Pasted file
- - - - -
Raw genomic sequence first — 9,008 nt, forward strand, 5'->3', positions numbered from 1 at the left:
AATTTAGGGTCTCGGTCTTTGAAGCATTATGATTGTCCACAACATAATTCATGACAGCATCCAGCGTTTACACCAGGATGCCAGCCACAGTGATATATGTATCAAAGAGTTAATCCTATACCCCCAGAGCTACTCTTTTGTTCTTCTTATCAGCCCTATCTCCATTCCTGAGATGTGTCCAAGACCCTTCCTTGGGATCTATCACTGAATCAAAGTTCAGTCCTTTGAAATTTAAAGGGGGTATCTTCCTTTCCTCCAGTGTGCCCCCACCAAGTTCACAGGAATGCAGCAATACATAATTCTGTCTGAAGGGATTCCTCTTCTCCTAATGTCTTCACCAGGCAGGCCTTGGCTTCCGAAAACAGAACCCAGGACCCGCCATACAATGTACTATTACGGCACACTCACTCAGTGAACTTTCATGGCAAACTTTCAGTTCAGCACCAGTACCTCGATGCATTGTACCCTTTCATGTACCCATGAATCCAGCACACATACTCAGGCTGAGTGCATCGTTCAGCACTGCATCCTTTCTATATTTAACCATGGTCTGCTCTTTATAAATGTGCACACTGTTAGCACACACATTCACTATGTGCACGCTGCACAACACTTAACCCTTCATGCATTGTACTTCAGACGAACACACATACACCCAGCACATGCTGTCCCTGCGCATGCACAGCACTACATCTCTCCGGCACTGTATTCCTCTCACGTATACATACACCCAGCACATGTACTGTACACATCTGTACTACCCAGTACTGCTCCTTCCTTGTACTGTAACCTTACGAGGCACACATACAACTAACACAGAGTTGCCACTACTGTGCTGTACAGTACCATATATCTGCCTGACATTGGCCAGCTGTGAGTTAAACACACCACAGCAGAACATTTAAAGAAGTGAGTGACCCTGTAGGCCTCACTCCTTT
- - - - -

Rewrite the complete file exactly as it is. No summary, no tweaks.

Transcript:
Raw genomic sequence first — 9,008 nt, forward strand, 5'->3', positions numbered from 1 at the left:
AATTTAGGGTCTCGGTCTTTGAAGCATTATGATTGTCCACAACATAATTCATGACAGCATCCAGCGTTTACACCAGGATGCCAGCCACAGTGATATATGTATCAAAGAGTTAATCCTATACCCCCAGAGCTACTCTTTTGTTCTTCTTATCAGCCCTATCTCCATTCCTGAGATGTGTCCAAGACCCTTCCTTGGGATCTATCACTGAATCAAAGTTCAGTCCTTTGAAATTTAAAGGGGGTATCTTCCTTTCCTCCAGTGTGCCCCCACCAAGTTCACAGGAATGCAGCAATACATAATTCTGTCTGAAGGGATTCCTCTTCTCCTAATGTCTTCACCAGGCAGGCCTTGGCTTCCGAAAACAGAACCCAGGACCCGCCATACAATGTACTATTACGGCACACTCACTCAGTGAACTTTCATGGCAAACTTTCAGTTCAGCACCAGTACCTCGATGCATTGTACCCTTTCATGTACCCATGAATCCAGCACACATACTCAGGCTGAGTGCATCGTTCAGCACTGCATCCTTTCTATATTTAACCATGGTCTGCTCTTTATAAATGTGCACACTGTTAGCACACACATTCACTATGTGCACGCTGCACAACACTTAACCCTTCATGCATTGTACTTCAGACGAACACACATACACCCAGCACATGCTGTCCCTGCGCATGCACAGCACTACATCTCTCCGGCACTGTATTCCTCTCACGTATACATACACCCAGCACATGTACTGTACACATCTGTACTACCCAGTACTGCTCCTTCCTTGTACTGTAACCTTACGAGGCACACATACAACTAACACAGAGTTGCCACTACTGTGCTGTACAGTACCATATATCTGCCTGACATTGGCCAGCTGTGAGTTAAACACACCACAGCAGAACATTTAAAGAAGTGAGTGACCCTGTAGGCCTCACTCCTTT